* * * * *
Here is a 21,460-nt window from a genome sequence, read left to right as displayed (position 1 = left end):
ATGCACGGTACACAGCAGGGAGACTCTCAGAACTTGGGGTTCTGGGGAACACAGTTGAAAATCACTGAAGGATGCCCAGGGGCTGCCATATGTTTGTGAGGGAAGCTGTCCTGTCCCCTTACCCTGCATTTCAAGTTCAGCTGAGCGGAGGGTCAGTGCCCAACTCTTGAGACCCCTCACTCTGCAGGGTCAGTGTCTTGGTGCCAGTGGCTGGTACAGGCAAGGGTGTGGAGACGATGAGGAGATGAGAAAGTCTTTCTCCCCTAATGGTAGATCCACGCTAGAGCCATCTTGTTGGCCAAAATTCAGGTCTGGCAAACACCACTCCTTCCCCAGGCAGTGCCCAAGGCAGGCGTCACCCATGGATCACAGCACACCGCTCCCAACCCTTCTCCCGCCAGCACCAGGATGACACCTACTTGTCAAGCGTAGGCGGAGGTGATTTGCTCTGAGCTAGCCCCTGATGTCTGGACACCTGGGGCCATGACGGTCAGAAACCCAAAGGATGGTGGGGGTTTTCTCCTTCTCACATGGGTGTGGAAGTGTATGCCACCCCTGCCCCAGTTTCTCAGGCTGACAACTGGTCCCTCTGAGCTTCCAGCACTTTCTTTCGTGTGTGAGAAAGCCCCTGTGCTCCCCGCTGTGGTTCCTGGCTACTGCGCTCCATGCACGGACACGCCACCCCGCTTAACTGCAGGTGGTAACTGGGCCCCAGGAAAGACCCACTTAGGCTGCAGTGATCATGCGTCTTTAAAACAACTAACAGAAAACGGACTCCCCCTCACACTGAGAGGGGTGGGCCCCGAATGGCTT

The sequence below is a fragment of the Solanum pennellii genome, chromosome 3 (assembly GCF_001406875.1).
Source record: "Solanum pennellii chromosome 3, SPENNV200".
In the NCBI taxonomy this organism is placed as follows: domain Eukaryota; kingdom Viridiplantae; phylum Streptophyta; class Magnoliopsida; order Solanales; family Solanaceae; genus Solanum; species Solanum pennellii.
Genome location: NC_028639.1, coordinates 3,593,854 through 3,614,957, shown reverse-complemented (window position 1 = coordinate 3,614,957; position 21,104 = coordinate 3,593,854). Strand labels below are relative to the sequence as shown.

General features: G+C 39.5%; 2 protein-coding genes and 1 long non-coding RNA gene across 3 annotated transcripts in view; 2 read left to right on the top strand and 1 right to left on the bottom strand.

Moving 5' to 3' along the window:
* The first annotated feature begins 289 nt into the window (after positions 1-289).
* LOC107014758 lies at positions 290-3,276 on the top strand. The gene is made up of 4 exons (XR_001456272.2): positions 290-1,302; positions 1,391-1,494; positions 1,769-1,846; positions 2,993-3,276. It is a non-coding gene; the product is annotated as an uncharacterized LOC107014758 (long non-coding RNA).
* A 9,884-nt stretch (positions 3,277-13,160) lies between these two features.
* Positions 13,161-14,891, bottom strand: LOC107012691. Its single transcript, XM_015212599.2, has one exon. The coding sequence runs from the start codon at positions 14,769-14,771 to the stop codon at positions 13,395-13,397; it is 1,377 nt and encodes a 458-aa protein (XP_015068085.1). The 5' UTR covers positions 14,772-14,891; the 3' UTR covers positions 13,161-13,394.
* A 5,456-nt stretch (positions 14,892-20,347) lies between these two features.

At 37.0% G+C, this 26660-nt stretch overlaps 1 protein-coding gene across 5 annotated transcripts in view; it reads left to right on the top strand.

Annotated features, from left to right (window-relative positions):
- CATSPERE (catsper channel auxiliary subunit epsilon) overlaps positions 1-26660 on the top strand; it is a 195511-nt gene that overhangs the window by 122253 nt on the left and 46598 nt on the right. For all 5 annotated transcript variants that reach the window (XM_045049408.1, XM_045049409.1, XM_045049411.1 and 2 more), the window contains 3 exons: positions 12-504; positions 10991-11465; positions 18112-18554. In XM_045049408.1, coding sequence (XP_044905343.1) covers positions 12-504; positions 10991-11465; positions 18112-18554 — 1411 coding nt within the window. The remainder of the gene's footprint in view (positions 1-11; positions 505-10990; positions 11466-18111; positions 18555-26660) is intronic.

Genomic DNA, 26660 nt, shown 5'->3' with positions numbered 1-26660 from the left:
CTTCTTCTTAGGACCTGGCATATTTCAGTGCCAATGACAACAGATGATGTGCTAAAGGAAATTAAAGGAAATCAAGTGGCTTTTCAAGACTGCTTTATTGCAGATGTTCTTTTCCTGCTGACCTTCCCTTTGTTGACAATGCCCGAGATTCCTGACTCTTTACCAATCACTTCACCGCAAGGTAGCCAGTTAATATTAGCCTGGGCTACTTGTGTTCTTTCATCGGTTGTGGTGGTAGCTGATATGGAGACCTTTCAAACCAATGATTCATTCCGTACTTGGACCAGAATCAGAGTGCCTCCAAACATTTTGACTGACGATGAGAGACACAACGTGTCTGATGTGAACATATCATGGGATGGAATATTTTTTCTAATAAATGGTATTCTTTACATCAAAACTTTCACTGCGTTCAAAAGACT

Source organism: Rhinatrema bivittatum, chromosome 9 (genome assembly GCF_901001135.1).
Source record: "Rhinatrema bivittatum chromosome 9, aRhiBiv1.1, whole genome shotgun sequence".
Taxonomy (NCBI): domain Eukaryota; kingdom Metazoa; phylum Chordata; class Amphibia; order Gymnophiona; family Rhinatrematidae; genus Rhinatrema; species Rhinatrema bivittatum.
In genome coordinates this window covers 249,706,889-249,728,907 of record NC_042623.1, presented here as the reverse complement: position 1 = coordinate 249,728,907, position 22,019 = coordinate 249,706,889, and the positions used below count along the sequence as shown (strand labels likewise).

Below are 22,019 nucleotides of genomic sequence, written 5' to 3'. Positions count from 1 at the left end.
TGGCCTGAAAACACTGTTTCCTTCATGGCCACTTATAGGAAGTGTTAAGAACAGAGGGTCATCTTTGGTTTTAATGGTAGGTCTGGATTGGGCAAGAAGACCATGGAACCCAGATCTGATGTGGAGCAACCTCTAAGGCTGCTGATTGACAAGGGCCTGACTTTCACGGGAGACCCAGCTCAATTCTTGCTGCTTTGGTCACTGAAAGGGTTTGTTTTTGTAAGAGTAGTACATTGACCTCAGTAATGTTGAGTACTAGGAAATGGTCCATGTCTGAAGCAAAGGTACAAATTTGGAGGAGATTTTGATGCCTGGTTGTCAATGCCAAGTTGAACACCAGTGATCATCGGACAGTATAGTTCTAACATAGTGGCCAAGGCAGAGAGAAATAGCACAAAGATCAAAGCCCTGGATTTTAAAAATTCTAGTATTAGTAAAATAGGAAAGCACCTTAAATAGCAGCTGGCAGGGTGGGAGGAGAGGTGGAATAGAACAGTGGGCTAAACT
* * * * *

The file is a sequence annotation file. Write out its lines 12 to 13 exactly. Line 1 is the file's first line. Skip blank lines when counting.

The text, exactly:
* Positions 13,161-14,891, bottom strand: LOC107012691. Its single transcript, XM_015212599.2, has one exon. The coding sequence runs from the start codon at positions 14,769-14,771 to the stop codon at positions 13,395-13,397; it is 1,377 nt and encodes a 458-aa protein (XP_015068085.1). The 5' UTR covers positions 14,772-14,891; the 3' UTR covers positions 13,161-13,394.
* A 5,456-nt stretch (positions 14,892-20,347) lies between these two features.